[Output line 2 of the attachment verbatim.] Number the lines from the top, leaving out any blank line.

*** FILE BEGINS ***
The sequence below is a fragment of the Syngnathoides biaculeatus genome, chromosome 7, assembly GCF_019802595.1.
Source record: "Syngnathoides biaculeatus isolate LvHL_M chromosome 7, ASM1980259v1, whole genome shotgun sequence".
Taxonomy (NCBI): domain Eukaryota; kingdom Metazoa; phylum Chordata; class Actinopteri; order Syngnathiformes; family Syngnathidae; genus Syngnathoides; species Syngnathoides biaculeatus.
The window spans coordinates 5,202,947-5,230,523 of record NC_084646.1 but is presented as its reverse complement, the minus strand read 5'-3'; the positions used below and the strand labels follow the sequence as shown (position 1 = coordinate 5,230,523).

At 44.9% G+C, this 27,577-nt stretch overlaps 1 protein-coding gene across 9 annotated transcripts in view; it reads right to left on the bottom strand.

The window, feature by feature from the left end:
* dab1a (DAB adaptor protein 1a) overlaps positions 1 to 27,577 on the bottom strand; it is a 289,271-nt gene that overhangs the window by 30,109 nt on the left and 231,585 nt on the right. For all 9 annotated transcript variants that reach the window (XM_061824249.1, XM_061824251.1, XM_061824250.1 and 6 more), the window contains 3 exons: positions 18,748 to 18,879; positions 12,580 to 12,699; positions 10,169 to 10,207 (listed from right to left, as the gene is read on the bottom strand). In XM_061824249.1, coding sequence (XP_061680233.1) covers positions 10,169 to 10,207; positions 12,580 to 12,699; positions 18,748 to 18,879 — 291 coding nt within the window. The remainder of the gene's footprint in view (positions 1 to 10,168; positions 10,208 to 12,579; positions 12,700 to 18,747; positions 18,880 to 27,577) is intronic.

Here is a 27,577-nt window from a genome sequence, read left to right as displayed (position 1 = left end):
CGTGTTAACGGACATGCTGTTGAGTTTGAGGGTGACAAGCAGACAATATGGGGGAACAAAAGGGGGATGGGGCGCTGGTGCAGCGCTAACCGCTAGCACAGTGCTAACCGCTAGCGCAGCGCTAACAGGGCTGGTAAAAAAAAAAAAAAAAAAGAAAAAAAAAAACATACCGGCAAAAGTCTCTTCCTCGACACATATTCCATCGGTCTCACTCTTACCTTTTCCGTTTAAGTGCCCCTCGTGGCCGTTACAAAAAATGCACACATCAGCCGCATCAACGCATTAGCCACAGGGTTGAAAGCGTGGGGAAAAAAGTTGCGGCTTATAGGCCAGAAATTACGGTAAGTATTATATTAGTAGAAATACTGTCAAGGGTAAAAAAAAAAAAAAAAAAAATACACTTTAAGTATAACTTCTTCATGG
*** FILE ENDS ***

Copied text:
Source record: "Syngnathoides biaculeatus isolate LvHL_M chromosome 7, ASM1980259v1, whole genome shotgun sequence".